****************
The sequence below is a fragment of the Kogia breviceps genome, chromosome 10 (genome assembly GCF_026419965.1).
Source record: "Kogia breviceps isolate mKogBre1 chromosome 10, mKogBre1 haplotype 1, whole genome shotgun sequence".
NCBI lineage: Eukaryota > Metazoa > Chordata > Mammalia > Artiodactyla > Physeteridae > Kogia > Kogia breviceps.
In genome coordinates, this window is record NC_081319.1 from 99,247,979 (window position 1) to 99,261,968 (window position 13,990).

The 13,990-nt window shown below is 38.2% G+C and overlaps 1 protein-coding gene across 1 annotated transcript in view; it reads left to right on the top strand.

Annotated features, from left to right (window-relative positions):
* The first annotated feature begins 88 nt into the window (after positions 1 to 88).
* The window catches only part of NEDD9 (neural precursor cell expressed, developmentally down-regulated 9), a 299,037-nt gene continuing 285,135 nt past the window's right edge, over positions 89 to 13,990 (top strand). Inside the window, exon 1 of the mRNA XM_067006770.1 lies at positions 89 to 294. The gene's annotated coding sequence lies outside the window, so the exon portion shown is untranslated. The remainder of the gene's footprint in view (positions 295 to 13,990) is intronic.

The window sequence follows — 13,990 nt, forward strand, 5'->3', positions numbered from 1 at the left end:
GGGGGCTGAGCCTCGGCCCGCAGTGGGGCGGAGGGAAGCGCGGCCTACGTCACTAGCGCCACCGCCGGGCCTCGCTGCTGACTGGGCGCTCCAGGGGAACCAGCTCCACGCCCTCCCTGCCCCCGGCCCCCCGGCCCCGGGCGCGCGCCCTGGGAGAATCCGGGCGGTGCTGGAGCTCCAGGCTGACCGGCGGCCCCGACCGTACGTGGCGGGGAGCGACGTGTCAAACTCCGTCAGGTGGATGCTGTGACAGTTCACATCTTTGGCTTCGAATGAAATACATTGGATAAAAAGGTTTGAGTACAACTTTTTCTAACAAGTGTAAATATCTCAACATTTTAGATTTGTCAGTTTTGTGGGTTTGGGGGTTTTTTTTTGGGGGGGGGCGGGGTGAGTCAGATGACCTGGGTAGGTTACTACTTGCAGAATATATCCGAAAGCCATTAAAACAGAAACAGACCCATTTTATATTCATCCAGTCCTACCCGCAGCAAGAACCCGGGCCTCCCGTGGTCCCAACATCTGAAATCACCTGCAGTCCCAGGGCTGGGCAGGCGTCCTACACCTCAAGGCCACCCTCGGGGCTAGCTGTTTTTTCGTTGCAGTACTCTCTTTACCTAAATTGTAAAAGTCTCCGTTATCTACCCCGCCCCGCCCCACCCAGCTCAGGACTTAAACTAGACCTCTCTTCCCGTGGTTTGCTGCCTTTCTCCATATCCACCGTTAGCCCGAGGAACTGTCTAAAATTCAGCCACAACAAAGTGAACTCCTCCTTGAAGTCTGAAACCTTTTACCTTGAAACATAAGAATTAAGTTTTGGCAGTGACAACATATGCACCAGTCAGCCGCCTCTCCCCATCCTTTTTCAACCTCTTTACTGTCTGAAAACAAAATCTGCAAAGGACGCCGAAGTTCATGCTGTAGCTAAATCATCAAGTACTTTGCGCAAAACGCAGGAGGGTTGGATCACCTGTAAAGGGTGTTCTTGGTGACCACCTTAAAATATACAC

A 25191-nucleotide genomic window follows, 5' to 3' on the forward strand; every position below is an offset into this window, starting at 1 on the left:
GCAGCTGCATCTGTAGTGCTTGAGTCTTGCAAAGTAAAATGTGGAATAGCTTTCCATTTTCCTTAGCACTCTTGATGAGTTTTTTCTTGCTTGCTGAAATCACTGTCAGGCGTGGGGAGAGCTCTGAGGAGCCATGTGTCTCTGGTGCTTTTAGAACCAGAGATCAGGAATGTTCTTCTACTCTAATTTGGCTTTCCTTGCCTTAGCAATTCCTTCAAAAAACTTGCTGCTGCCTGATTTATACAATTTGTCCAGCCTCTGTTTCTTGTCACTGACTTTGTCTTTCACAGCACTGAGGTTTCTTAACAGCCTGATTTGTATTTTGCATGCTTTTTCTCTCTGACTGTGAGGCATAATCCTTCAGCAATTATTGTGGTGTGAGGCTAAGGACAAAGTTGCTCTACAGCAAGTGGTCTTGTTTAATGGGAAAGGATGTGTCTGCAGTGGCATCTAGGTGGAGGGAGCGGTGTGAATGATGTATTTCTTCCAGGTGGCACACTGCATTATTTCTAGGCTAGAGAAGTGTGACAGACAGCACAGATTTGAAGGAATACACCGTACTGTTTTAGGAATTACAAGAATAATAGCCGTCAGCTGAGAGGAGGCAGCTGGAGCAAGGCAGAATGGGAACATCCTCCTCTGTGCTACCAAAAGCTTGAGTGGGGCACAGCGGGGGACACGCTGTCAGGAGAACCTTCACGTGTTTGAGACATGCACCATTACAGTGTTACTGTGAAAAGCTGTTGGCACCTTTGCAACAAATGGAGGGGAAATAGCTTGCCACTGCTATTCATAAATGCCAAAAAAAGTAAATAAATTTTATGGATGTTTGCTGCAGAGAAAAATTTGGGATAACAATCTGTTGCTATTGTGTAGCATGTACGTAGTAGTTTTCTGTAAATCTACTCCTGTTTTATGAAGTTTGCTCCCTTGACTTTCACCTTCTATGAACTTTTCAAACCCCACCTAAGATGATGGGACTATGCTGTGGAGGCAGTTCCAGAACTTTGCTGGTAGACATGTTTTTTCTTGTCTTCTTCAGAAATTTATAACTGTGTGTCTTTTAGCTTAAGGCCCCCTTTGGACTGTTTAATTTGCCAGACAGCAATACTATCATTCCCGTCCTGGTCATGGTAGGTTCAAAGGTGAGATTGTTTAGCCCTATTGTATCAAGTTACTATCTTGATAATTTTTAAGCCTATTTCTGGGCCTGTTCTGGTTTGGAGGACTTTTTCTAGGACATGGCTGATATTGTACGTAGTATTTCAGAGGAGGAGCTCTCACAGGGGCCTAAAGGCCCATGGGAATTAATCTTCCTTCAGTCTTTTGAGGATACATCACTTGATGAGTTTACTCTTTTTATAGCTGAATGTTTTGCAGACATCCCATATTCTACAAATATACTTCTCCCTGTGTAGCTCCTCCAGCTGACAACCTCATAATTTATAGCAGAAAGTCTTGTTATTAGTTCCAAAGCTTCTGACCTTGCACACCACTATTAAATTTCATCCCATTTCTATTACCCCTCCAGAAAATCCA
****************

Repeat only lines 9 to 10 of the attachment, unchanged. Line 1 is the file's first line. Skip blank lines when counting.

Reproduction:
The window sequence follows — 13,990 nt, forward strand, 5'->3', positions numbered from 1 at the left end:
GGGGGCTGAGCCTCGGCCCGCAGTGGGGCGGAGGGAAGCGCGGCCTACGTCACTAGCGCCACCGCCGGGCCTCGCTGCTGACTGGGCGCTCCAGGGGAACCAGCTCCACGCCCTCCCTGCCCCCGGCCCCCCGGCCCCGGGCGCGCGCCCTGGGAGAATCCGGGCGGTGCTGGAGCTCCAGGCTGACCGGCGGCCCCGACCGTACGTGGCGGGGAGCGACGTGTCAAACTCCGTCAGGTGGATGCTGTGACAGTTCACATCTTTGGCTTCGAATGAAATACATTGGATAAAAAGGTTTGAGTACAACTTTTTCTAACAAGTGTAAATATCTCAACATTTTAGATTTGTCAGTTTTGTGGGTTTGGGGGTTTTTTTTTGGGGGGGGGCGGGGTGAGTCAGATGACCTGGGTAGGTTACTACTTGCAGAATATATCCGAAAGCCATTAAAACAGAAACAGACCCATTTTATATTCATCCAGTCCTACCCGCAGCAAGAACCCGGGCCTCCCGTGGTCCCAACATCTGAAATCACCTGCAGTCCCAGGGCTGGGCAGGCGTCCTACACCTCAAGGCCACCCTCGGGGCTAGCTGTTTTTTCGTTGCAGTACTCTCTTTACCTAAATTGTAAAAGTCTCCGTTATCTACCCCGCCCCGCCCCACCCAGCTCAGGACTTAAACTAGACCTCTCTTCCCGTGGTTTGCTGCCTTTCTCCATATCCACCGTTAGCCCGAGGAACTGTCTAAAATTCAGCCACAACAAAGTGAACTCCTCCTTGAAGTCTGAAACCTTTTACCTTGAAACATAAGAATTAAGTTTTGGCAGTGACAACATATGCACCAGTCAGCCGCCTCTCCCCATCCTTTTTCAACCTCTTTACTGTCTGAAAACAAAATCTGCAAAGGACGCCGAAGTTCATGCTGTAGCTAAATCATCAAGTACTTTGCGCAAAACGCAGGAGGGTTGGATCACCTGTAAAGGGTGTTCTTGGTGACCACCTTAAAATATACAC